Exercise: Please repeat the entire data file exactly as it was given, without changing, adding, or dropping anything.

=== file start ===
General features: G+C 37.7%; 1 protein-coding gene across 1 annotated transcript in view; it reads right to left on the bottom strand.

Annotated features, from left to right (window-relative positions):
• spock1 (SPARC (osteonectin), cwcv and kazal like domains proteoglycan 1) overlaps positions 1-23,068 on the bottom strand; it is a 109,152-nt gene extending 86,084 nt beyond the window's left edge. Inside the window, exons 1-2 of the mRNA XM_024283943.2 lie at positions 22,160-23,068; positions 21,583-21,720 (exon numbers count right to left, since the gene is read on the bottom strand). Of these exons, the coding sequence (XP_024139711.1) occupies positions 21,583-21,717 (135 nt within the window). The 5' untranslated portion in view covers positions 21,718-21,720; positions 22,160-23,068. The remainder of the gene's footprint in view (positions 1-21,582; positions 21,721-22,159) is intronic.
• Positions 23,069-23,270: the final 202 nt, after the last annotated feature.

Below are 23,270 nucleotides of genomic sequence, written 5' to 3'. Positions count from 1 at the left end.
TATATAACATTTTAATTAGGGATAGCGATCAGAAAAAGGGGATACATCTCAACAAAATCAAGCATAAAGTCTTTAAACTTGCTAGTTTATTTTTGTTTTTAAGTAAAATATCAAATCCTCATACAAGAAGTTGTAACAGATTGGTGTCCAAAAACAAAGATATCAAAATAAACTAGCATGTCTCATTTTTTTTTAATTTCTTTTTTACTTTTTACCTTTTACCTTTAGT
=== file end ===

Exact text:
General features: G+C 37.7%; 1 protein-coding gene across 1 annotated transcript in view; it reads right to left on the bottom strand.

Annotated features, from left to right (window-relative positions):
• spock1 (SPARC (osteonectin), cwcv and kazal like domains proteoglycan 1) overlaps positions 1-23,068 on the bottom strand; it is a 109,152-nt gene extending 86,084 nt beyond the window's left edge. Inside the window, exons 1-2 of the mRNA XM_024283943.2 lie at positions 22,160-23,068; positions 21,583-21,720 (exon numbers count right to left, since the gene is read on the bottom strand). Of these exons, the coding sequence (XP_024139711.1) occupies positions 21,583-21,717 (135 nt within the window). The 5' untranslated portion in view covers positions 21,718-21,720; positions 22,160-23,068. The remainder of the gene's footprint in view (positions 1-21,582; positions 21,721-22,159) is intronic.
• Positions 23,069-23,270: the final 202 nt, after the last annotated feature.

Below are 23,270 nucleotides of genomic sequence, written 5' to 3'. Positions count from 1 at the left end.
TATATAACATTTTAATTAGGGATAGCGATCAGAAAAAGGGGATACATCTCAACAAAATCAAGCATAAAGTCTTTAAACTTGCTAGTTTATTTTTGTTTTTAAGTAAAATATCAAATCCTCATACAAGAAGTTGTAACAGATTGGTGTCCAAAAACAAAGATATCAAAATAAACTAGCATGTCTCATTTTTTTTTAATTTCTTTTTTACTTTTTACCTTTTACCTTTAGT